Story by Liz Magee
Photos by Breanna Bishop
Photo slideshow: http://snack.to/pzpf2ctd
LANSING — On March 31, the MSU College of Osteopathic Medicine Department of Pediatrics hosted a Polar Bear Plunge fundraiser for Gabrielle Asher, a 3-year-old girl with neuroblastoma, a type of cancer usually found in infants and children that causes malignant tumors in nerve tissues.
In a polar bear plunge fundraiser, sponsors pledge money for participants who jump into freezing water. The temperature during the plunge was about 35.
Abigail Asher, Gabrielle’s mom, said, “We did this because we want to raise awareness about her type of cancer. It is also fun for people to see her and how well she looks despite the neuroblastoma. And we’re not here just to get money. It is great to have this many people here supporting her.”
The event was organized by Asher’s pediatrician, Kim Mitcham, who thought of the idea after her friend plunged for the Special Olympics and raised a lot of money for it.
“I was not expecting this. The turnout is phenomenal. There was more help then I expected. Every time we had a need, people filled it in without question. Family, friends, a lot of people just reached out and said, ‘I want to be a part of this.’ It was incredibly easy to handle because so many people said they wanted to be a part of this,” Mitcham said.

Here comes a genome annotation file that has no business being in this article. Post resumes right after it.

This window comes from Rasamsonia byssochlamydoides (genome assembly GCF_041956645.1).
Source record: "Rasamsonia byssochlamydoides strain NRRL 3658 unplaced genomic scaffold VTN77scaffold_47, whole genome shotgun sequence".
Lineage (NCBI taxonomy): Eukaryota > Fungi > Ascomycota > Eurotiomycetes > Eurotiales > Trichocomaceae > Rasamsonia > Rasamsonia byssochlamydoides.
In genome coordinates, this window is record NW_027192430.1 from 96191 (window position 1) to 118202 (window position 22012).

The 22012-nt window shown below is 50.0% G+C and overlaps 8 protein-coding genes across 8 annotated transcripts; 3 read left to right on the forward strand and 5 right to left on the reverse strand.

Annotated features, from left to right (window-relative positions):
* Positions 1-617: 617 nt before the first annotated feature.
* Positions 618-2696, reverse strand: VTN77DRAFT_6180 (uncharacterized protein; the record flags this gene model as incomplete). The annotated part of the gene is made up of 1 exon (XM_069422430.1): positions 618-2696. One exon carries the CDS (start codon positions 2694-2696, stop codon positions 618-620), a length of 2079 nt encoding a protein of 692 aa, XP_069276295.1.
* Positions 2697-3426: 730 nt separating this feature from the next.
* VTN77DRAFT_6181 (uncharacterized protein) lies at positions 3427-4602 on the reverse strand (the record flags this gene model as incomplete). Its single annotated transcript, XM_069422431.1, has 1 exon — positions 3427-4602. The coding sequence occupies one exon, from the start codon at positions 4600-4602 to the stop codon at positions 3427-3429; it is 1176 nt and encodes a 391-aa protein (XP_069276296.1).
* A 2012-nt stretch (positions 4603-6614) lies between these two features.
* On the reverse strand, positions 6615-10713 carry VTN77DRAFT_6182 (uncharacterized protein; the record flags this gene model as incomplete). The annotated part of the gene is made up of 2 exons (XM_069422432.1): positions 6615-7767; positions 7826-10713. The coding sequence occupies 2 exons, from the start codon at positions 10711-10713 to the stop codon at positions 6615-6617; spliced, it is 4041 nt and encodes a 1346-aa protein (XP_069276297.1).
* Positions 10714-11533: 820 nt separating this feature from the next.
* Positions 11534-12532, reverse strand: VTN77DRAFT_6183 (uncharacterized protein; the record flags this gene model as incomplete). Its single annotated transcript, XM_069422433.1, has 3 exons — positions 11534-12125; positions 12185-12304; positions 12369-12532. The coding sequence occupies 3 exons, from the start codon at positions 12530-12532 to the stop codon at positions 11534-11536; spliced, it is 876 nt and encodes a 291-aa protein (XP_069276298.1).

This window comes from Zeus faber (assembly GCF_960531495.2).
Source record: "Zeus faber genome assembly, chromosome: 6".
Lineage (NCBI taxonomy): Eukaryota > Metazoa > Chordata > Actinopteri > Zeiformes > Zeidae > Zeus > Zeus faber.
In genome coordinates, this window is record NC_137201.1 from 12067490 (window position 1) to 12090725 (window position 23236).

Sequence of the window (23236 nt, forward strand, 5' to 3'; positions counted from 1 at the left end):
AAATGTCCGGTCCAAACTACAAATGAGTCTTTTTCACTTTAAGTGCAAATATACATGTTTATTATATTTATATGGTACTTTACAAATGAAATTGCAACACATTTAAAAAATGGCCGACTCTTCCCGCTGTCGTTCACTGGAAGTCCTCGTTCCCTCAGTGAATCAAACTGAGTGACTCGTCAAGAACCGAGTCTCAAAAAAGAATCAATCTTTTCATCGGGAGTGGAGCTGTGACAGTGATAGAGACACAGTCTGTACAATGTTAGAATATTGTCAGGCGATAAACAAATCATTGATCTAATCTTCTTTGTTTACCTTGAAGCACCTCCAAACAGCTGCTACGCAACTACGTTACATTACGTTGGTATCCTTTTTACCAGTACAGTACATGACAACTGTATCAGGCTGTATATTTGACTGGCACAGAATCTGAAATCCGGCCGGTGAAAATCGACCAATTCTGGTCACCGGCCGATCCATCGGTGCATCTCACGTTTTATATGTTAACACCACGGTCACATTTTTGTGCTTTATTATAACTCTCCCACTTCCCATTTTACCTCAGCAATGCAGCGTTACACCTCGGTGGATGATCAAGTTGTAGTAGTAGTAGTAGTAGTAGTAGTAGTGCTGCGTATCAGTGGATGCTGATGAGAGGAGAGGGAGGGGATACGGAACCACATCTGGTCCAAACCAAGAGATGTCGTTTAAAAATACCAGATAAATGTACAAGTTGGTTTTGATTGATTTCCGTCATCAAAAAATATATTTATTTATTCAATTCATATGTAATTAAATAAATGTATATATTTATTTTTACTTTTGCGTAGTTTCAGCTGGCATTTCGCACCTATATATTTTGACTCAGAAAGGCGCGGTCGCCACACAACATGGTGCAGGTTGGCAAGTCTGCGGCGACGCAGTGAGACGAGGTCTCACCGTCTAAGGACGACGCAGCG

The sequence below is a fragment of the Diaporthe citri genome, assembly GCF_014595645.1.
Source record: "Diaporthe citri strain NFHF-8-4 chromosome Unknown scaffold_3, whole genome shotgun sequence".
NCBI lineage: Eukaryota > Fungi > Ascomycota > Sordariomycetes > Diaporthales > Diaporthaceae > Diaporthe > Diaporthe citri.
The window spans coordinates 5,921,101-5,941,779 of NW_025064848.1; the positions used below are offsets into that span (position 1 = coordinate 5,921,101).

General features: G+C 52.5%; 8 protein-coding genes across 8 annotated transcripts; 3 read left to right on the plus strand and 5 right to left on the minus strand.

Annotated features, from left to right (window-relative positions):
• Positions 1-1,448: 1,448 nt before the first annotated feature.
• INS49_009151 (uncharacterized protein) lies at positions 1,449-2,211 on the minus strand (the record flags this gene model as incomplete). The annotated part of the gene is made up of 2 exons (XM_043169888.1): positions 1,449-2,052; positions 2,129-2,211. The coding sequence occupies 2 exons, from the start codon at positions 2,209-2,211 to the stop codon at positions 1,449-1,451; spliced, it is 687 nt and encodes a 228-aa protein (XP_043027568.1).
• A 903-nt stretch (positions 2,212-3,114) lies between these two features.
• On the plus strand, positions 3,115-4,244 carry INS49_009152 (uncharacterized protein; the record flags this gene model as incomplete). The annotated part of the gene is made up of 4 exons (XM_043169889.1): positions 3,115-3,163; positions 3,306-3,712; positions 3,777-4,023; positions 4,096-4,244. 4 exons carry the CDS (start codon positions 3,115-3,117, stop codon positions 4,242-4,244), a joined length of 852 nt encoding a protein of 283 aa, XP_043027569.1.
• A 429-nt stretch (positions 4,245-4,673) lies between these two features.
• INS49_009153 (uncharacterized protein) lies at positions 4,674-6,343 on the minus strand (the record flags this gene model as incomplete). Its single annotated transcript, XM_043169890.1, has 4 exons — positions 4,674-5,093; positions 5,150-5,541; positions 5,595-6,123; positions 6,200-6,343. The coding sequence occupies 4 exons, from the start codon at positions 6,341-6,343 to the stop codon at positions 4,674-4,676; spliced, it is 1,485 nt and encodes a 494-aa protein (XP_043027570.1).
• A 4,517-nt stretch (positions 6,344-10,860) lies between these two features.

Along with the plunge there was also a bake sale hosted by the MSU Pediatrics Interest Group and a silent auction. All profits went to the Ashers.
Tina Gwinn, a member of the MSU Pediatric Interest Group, said, “We had a bake sale that raised over $1,000 for the family and we are here, really, to help out in any way they need us to.”
Abigail Asher explained, “You don’t understand until you are in the midst of it, how many children are battling cancer. When you’re not in the midst of it you feel such a detachment from it, and you don’t realize there are so many families dealing with it.”
Mitcham said, “Any person can make a difference and something like cancer makes people feel like there’s nothing they can do to help and I think that everyone here today says that, even if you feel like there is nothing you can do, there is always something to be done. Like here, they are lifting this family up and encouraging them and giving them hope and support. I think that’s huge. I think for a family suffering from this kind of diagnosis, they just need hope.”